Slow death – The Twilight Saga: Breaking Dawn Part 2 review

The Twilight Saga: Breaking Dawn Part 2 – Starring Kristen Stewart, Robert Pattinson, and Taylor Lautner. Directed by Bill Condon. Rated M. By Simon Miraudo.

And stay dead! If any event necessitated a Return of the Jedi style Ewok orgy, it’s the staking of the abysmal Twilight Saga. Director Bill Condon wraps up the final book of Stephenie Meyer’s series, Breaking Dawn, with a second part so tedious and infuriating, it might secretly be an experiment akin to Michael Haneke’s Funny Games. At one key moment, the remote control is practically picked up and the events that have transpired rewound and undone, just as in that movie. If only we could go back to before the first Twilight began and save ourselves the misery.

Breaking Dawn Part 2 picks up with Bella Swan (Kristen Stewart) recalled from the brink of death by her undead husband Edward (Robert Pattinson), following the tumultuous birthing of their baby Renesmee. The price, however, of Bella’s salvation is immortality. Now a vampire just like her love and his creepy, creepy Cullen family, Bella must come to terms with no longer eating food, sleeping, or ever being tired of sex (don’t get too excited; there’s one sex scene and it’s about as titillating as a tickling competition with your grandmother). Her thirst for blood is muted, and she defies her new peoples’ laws by not cutting ties with her still-human father (Billy Burke), because, you know, these are the least interesting elements of vampiric lore, apparently. Screenwriter Melissa Rosenberg instead spends more time showing us how they sparkle in the sunlight, perhaps as one last tribute to how little the Twilights have cared for dramatic tension.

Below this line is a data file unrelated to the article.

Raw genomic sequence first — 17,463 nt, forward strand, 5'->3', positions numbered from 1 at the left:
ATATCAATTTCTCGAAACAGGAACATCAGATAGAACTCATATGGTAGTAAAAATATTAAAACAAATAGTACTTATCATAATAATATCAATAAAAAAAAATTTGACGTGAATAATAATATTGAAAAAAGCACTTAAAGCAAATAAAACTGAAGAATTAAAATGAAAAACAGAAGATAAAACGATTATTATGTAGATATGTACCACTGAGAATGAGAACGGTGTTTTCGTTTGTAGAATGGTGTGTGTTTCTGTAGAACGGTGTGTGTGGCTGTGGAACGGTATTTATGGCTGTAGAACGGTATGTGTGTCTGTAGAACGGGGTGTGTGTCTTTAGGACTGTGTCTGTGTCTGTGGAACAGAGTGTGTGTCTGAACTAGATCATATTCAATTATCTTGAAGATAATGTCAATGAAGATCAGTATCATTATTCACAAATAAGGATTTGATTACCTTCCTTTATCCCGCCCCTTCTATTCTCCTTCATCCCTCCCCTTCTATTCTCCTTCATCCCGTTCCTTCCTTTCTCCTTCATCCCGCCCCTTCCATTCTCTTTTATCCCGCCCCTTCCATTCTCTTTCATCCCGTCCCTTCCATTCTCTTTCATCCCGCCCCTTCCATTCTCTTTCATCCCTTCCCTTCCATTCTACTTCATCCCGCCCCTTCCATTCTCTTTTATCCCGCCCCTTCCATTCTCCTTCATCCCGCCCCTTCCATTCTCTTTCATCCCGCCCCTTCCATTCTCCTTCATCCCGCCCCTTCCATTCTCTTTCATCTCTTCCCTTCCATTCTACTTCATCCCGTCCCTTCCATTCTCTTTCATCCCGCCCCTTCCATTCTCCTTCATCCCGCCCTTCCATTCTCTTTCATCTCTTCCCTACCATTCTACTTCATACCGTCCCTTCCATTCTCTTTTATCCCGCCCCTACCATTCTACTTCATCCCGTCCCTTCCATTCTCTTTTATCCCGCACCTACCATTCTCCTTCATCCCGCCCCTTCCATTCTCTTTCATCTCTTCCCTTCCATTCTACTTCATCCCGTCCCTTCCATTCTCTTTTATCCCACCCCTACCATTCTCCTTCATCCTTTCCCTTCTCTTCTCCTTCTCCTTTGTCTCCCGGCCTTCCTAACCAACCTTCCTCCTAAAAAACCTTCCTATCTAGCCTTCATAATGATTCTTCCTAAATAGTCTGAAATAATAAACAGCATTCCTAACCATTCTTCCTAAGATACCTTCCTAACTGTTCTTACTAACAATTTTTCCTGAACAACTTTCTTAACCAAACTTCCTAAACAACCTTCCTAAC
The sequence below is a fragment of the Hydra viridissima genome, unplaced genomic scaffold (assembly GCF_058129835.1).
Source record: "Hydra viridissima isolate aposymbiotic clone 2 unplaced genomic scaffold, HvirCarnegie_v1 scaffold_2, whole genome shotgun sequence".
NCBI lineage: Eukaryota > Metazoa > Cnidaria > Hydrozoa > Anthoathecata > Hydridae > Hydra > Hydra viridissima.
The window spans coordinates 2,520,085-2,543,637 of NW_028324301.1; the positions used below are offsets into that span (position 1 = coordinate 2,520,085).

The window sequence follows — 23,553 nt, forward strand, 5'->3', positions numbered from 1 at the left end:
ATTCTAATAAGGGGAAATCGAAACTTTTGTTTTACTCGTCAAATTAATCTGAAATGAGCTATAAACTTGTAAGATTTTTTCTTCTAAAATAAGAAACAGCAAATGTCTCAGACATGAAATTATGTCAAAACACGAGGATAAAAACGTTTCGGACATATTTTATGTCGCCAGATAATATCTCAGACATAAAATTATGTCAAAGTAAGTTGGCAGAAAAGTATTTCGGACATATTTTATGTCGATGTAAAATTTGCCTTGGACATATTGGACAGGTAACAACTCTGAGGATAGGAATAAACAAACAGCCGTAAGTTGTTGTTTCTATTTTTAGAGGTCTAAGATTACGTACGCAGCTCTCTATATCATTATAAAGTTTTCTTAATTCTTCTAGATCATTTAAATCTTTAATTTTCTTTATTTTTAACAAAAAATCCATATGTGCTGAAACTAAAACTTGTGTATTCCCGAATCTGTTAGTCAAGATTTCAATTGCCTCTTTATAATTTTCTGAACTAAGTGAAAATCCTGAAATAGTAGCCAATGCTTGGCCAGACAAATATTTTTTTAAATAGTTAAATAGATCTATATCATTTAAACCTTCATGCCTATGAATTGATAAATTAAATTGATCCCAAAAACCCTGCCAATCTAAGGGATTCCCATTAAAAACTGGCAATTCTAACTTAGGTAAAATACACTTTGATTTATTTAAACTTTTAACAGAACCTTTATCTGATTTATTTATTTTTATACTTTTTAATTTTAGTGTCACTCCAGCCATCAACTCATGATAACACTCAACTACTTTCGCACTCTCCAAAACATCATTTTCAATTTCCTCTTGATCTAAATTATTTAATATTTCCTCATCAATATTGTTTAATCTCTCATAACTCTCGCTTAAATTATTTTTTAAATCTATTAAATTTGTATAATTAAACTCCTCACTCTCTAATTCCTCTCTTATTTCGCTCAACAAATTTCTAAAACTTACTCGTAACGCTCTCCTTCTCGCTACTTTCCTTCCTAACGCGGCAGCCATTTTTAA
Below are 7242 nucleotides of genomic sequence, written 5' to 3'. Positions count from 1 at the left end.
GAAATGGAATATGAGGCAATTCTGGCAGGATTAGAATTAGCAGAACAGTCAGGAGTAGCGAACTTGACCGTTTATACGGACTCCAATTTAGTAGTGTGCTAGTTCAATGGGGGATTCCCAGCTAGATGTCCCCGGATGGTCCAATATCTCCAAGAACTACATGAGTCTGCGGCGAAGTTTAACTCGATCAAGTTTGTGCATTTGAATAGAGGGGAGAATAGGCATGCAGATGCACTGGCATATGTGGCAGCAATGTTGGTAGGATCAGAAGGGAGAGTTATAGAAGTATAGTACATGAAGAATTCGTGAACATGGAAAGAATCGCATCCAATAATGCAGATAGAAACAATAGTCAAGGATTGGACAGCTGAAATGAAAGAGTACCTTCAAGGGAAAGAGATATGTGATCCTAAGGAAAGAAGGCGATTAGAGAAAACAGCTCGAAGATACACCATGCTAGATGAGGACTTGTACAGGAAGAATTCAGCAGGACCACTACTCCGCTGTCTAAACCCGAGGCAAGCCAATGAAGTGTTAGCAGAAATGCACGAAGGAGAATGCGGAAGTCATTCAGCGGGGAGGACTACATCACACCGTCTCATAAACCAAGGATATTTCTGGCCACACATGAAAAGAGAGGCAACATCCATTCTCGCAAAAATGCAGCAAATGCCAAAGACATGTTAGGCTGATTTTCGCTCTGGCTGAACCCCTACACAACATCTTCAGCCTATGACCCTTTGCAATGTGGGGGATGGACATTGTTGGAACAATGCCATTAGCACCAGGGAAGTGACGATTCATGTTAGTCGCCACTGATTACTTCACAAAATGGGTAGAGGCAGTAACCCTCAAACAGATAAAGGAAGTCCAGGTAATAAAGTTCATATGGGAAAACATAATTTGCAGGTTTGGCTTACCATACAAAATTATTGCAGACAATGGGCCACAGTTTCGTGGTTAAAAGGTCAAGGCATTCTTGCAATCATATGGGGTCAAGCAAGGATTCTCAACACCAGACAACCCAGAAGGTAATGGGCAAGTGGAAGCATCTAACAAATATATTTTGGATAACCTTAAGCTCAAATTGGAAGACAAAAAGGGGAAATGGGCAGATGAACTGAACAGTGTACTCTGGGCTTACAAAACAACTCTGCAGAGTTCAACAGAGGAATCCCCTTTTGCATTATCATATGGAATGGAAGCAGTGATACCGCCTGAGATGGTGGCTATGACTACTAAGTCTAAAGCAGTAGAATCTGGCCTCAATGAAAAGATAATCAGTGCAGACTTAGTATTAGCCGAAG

Within weeks, the “half mortal, half immortal” (huh?) Renesmee evolves from a baby to a ten-year-old, which is great for lovelorn lycanthrope Jacob (Taylor Lautner). He ‘imprinted’ on the bub and is devoted to taking care of her for the rest of his life. If you were wondering how Condon got around the deeply unsettling nature of a full-grown man acting as a fatherly guardian to a child whilst waiting for her to grow into an appropriately-aged sexual partner, he doesn’t. Boy, is it weird. Why does no one consider Renesmee might not even want to be with Jacob when she grows up? Maybe they’re too distracted by those nefarious vamp lawmakers, the Volturi – led by the maniacal Michael Sheen – who get wind of Bella and Edward’s ungodly creation and decide to take them out. The Cullens request the help of their pals from around the world to “witness” wonderful Renesmee as a means of defending themselves, and we all sit around and wonder how in the world this became such a pop-culture sensation.

Young Mackenzie Foy portrays Renesmee, and from the looks of it, her face has been superimposed on the actors playing baby Renesmee and adult Renesmee; visuals so chilling I will surely carry them to my grave. It’s just one clunky special effect in a sea of them, sadly. It all looks so cheap and shoddy, which would be forgivable if we ever believed the characters inhabiting the frame were living within it believably, or emoting in a manner that even remotely mirrored real interaction. Of the primary leads, Robert Pattinson has shockingly emerged as the most talented, thanks to some choice roles outside of this sorry universe. Trapped within the confines of Edward Cullen, he remains a drag. Stewart’s still a dull cipher. Lautner – poor Lautner – has to lust after an infant and is absent entirely in the third act, replaced by his wolf counterpart. But yeah, he’s no good either. Twilight even makes fools of the professionals. Condon’s grasp of visual language seems to have decayed, so inept are the compositions and transitions in the first act. Even Carter Burwell’s score – a rare highlight in the predecessor – leans more towards the inanely melodramatic than the melancholic here.